“The death of a child is the single most traumatic event in medicine. To lose a child is to lose a piece of yourself.”
I walked into work yesterday morning, and it only took seconds to appreciate the immense sorrow and sadness that permeated the air. My beautiful work family was despondent and deflated. Shoulders were slumped, feet were shuffling, faces wore defeat.
Something terrible had occurred during the night shift. Damn it. I felt my heart clench with the fear of anticipating the news that would cause such palpable pain to my coworkers.
Walking toward the first nurses’ station, “Central” as we know it, I said brief good mornings to several nurses and techs as well as our unit coordinator, Amy. Most of them were either sitting or standing, leaning into the counter. Under the fluorescent lights, their eyes were dull. A profound fog of nothingness seemed to envelop each of them.
“Amy,” I said, “what happened? What’s going on?”
It took her all of five seconds to explain the catastrophe. “Dr. Jim, four children died in a house fire.”
No. No. No. No. No. NO! NO! NO!
It just couldn’t be. The loss of one child during any shift in the ER is devastating. But four? No. No. No. No. No.
Damn it all, though, it happened. There was a house fire. Resuscitation efforts of the seven who had been trapped inside, five children, were initiated on scene by the same heroes that fought the fire to bring these victims out of the flaming house. Paramedics and EMTs continued the heroics, performing CPR and starting IVs and protecting and maintaining airways critically damaged from smoke inhalation and flame exposure. These patients were brought to our ER in multiple rigs that could never travel fast enough in these circumstances.
Once in the ER, the victims were cared for by multiple physicians, nurses, techs, EMTs, paramedics and unit coordinators who were each ready to give these victims the very best they had to offer. Not only were our ER and trauma teams fighting, but other departments also sent personnel to fight for the lives of these children and their mother. CPR was continued in hopes that these little hearts might start beating on their own. Life-saving IV medications were administered in attempts to jump-start injured bodies that wanted to shut down. Airways were maintained with tubes and provided ventilations in attempts to combat the swelling and damages from the fire burns and smoke inhalation. So many medical providers gave everything they could to change the fates of these patients.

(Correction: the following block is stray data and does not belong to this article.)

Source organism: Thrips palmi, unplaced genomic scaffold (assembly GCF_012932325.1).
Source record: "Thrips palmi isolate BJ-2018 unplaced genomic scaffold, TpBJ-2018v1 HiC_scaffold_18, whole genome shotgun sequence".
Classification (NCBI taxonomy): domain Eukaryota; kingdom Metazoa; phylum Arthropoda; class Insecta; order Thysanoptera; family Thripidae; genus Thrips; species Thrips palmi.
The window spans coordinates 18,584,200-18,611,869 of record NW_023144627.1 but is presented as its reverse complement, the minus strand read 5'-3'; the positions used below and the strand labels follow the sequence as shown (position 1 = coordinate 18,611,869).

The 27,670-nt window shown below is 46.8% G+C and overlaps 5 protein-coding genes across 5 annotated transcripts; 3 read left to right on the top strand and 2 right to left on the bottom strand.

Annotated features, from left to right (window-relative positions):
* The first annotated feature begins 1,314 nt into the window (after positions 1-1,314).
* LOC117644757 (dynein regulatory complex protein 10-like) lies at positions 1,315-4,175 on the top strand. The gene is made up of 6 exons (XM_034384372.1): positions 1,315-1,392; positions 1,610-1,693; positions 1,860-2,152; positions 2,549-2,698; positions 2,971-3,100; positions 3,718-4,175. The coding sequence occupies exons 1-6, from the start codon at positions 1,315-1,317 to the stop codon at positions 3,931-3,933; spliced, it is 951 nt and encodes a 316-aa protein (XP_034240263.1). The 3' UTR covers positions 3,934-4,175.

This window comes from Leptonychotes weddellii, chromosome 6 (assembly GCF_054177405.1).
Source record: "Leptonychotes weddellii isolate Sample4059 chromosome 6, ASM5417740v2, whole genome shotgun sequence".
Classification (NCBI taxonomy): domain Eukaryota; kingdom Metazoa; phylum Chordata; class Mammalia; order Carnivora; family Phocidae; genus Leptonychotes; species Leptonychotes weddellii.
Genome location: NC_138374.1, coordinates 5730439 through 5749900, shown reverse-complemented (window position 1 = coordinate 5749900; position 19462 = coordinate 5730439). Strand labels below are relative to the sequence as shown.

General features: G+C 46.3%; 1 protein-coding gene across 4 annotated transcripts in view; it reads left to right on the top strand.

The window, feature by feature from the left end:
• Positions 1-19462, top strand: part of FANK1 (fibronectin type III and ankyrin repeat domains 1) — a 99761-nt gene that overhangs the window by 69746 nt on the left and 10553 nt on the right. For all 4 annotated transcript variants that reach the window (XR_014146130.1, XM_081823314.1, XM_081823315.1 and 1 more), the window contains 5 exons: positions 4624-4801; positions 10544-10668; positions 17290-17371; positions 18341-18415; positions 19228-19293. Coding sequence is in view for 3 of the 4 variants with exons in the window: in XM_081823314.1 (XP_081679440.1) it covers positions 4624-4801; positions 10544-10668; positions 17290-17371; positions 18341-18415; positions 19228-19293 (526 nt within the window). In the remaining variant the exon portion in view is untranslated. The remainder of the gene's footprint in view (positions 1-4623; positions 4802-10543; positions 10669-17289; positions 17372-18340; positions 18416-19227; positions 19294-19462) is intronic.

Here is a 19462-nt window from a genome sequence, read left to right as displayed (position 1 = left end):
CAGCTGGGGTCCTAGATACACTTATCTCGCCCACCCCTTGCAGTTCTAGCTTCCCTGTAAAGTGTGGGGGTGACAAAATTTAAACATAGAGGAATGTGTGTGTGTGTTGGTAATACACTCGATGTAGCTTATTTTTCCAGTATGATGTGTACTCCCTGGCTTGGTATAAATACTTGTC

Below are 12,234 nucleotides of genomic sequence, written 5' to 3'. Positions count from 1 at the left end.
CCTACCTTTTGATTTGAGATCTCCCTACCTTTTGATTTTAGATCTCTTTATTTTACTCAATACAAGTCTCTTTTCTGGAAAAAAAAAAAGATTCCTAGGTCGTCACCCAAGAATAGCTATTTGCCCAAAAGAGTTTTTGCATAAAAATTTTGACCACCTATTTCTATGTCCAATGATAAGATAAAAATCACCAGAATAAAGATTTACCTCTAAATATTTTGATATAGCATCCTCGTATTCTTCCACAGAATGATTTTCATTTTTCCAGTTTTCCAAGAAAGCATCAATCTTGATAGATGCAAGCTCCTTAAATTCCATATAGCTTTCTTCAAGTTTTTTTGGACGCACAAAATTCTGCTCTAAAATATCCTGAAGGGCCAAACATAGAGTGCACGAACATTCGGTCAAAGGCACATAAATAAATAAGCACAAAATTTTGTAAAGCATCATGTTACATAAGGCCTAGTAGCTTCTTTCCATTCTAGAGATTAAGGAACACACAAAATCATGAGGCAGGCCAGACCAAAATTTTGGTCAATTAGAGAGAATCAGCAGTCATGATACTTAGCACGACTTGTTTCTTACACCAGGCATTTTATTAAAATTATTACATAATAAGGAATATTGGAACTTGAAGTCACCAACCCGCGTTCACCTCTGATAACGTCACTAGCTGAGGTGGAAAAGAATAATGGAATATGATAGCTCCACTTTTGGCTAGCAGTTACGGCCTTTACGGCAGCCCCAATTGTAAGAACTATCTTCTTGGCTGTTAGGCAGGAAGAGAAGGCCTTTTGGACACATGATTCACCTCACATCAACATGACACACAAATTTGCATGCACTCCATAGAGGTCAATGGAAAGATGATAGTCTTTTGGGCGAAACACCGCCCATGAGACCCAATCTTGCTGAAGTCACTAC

I could only imagine the despair and disbelief of my coworkers as they treated these victims, using every possible means to try to save these little lives. I could only imagine their silent prayers whispered with each minute that passed without a response. I could only imagine that moment when the realization set in that perhaps they would not succeed and that their efforts would not be rewarded.
No pulse. No cardiac activity. No spontaneous breathing.
The efforts put forth to save these innocent lives were monumental and yet … no miracles.
Four children died. The fifth child died several hours later. A mother remains in critical condition.
How in the world …
… does one even begin to process and find explanation for such a profound loss of innocent lives?
… does one try to erase the images that will haunt you for the rest of your life?
… does one continue at a job where, despite all the advances of technology and medicine, you still feel a sense of failure for not being able to reverse what the fates have planned?
… does one put on a brave smile and move on to the next waiting patient that needs treated, pretending that what just happened really didn’t happen?
… does one go home after a shift and pretend with your family that your heart is not bleeding?
… does one look into the eyes of your own children and not cry for the lives of these lost children?